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Widmanstätten pattern

When visiting the Smithsonian Natural History Museum, I saw the inside of a meteorite, stained and polished to reveal a beautiful pattern. Several months later, I remembered it while looking through some photos and decided to learn more about it and try to reproduce it.
Here’s what I learned from Wikipedia: The meteorites that display this pattern are comprised of of two Iron-Nickel alloys, Kamacite and Taenite. This pattern is found in metiorites called Octahidrites, so named because the pattern is actually a result of a crystal structure of Taenite’s crystal latice, which is hexoctahedral (cubic) in structure. The pattern generated when such a crystal is sliced along a “face” of the crystal is the Widmanstätten pattern, but cut along different axes you will see different patterns (a square equivalent to the Widmanstatten, or just chaotic beauty if not at a multiple of 15 degrees). Wikipedia’s image here speaks a thousand words:
Cutting the octaedron.png (Source Davide Bolsi - Different cuts of the octaedron produces different kinds of Widmanstätten patterns. CC BY-SA 3.0, unedited, Created 9 June 2008, https://en.wikipedia.org/wiki/Widmanst%C3%A4tten_pattern#Shape_and_orientation)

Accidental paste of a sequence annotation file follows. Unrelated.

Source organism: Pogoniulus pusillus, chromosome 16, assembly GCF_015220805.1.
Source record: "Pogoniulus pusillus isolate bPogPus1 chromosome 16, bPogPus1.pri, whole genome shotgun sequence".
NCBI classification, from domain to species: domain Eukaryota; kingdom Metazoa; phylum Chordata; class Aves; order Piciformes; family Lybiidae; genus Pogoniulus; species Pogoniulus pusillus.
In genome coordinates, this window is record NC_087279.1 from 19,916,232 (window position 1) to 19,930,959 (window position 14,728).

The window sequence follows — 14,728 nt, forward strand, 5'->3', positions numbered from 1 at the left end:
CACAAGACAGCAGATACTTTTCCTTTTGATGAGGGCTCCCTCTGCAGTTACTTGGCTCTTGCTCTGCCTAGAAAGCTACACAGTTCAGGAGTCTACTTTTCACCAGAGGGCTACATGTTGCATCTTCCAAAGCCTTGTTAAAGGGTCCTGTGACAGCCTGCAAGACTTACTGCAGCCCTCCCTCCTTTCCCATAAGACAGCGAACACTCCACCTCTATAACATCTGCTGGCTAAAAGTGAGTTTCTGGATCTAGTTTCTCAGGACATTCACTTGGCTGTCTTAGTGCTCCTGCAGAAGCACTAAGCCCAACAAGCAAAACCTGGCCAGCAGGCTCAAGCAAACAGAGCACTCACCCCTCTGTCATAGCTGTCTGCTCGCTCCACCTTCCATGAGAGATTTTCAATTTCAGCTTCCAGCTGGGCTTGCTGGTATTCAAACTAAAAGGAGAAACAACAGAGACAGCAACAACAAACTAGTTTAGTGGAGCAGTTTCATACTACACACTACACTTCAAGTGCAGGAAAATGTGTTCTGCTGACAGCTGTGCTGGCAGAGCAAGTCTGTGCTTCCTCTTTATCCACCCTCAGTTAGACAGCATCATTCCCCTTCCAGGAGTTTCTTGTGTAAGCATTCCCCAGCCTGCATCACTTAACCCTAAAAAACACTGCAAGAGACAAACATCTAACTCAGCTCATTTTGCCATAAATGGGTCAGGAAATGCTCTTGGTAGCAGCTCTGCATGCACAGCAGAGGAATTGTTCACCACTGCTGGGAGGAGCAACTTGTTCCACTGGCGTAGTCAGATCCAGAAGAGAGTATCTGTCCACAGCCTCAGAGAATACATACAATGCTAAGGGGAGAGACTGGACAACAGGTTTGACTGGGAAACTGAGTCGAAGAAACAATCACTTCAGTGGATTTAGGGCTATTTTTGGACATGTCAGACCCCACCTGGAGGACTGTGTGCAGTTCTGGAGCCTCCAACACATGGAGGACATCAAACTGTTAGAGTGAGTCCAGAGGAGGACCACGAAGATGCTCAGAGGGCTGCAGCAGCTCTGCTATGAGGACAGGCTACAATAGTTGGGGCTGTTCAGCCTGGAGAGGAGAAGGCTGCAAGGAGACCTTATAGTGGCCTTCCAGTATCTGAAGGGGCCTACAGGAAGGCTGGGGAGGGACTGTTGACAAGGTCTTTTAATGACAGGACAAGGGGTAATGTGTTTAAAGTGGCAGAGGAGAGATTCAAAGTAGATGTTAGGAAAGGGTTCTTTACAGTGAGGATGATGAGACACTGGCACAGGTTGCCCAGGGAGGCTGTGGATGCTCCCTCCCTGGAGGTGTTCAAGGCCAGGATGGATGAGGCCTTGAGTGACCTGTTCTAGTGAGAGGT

So I tried to simulate this, with some mixed effects!
It took me a long time to figure out how to render it (ended up using polygon intersections using Java’s euclidean threed library with raw writing to pngs with the results). Also took me a long time to debug all 35 major bugs in my code (I kept track after I started getting rendered output to show the progression, maybe a topic for another post!). The end results are below:
An face cut, producing the iconic Widmanstätten pattern. A Square Cut
A square cut, producing the less iconic (but verifying) crosshatch pattern. A Square Cut
But I didn’t think these captured the 3D crystal aspect of the project, so I also animated a plane passing through the crystal perpendicular to the face cut: A Square Cut Pass Through
And animated rotations (aligned with the square and face cuts) that rotate through all the other angles perpendicular ot the face or square cuts. This helps you see the patterns align with the cut angle and then unalign at values that aren’t multiples of 15.
A Square Cut Animated Rotating
A Face Cut Animated Rotating